How to Make Timesheets With Google Docs
By Christina Hadley
Updated August 30, 2017
Creating a time sheet in Google Docs is much like using Microsoft Excel, except that you can make it and update it from any web browser. Use the Weekly Time Sheet template to cut down the amount of time it normally takes to make one from scratch.
Sign into docs.google.com and click the "Menu" icon in the upper-right corner and select "Sheets." If you don't see a list of templates, click the "Menu" icon again, select "Settings" and then enable the enable the "Display recent templates on home screens" option. Click the "Template Gallery" menu to expand the list of templates.
Scroll down to the Work section and click the "Weekly Time Sheet." The time sheet opens as a new Google Sheet.
Personalize the timesheet template by typing in details such as a title for the timesheet and a date range.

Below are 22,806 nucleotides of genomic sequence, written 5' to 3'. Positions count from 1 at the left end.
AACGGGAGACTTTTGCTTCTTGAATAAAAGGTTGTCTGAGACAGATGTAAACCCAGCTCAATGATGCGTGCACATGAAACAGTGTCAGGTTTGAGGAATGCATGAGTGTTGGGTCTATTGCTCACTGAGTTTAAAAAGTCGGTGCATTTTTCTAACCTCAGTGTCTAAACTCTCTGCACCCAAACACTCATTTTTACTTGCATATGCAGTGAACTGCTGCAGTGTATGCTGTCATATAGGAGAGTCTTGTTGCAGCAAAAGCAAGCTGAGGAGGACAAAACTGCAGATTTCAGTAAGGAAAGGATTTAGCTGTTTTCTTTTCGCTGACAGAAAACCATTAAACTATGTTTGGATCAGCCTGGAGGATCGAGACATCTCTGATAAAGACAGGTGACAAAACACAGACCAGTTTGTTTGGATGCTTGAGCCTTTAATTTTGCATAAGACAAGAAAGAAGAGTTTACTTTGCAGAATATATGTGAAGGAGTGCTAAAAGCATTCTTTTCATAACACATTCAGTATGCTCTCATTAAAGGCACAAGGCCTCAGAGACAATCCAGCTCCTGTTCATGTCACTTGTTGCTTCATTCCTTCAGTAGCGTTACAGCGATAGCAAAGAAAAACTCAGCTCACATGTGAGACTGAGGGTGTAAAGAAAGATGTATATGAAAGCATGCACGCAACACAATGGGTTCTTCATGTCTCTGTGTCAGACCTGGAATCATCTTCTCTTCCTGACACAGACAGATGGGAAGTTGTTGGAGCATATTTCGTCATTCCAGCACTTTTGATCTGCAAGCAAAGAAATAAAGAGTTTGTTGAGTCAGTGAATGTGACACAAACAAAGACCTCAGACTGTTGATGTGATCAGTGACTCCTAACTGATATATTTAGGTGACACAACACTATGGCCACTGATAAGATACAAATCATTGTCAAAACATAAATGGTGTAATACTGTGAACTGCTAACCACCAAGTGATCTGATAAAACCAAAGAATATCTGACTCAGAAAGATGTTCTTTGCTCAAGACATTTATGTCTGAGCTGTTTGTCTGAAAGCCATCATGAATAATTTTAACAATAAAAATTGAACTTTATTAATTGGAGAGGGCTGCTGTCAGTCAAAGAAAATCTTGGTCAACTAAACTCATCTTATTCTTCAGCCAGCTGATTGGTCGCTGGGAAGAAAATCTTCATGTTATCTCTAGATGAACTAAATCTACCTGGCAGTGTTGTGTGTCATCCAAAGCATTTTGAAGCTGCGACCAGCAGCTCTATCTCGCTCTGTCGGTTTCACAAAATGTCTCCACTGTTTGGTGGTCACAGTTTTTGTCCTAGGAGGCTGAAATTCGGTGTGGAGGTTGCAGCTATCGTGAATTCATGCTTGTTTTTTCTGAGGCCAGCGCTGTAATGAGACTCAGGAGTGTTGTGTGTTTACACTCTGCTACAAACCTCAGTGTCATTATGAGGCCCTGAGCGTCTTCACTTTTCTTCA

Customize the timesheet template as necessary. Click the "Edit" option within any timesheet template field to alter the template's heading text, or, use the "Duplicate" button to insert a copy of an appealing section into the same timesheet. You may also eliminate sections that don't apply to your business by clicking the section's "Trash" icon.
Use the "Add Item" drop-down menu to enhance the timesheet template with form elements such as check boxes, multiple choice question fields and text areas. Consider inserting a multiple choice section to indicate if the time being recorded on the timesheet is overtime, volunteer time, training time or regular paid time.
Choose a theme for your timesheet to add background images and graphics. Your options include design elements that are suitable for non-profit organizations, educational institutions and small businesses. Click "Apply" after you find a graphic treatment that you like.
Click "Done," which resides at the bottom of the new Google Doc, to publish the timesheet or send it to others by clicking the "Email This Form" button.
Christina Hadley holds a Bachelor of Arts in design. She writes copy for an assortment of industries. Her work also appears in the "Houston Chronicle" small business section. Hadley is a UCLA-certified computer professional. The British Museum recently featured one of her digital images in an exhibit.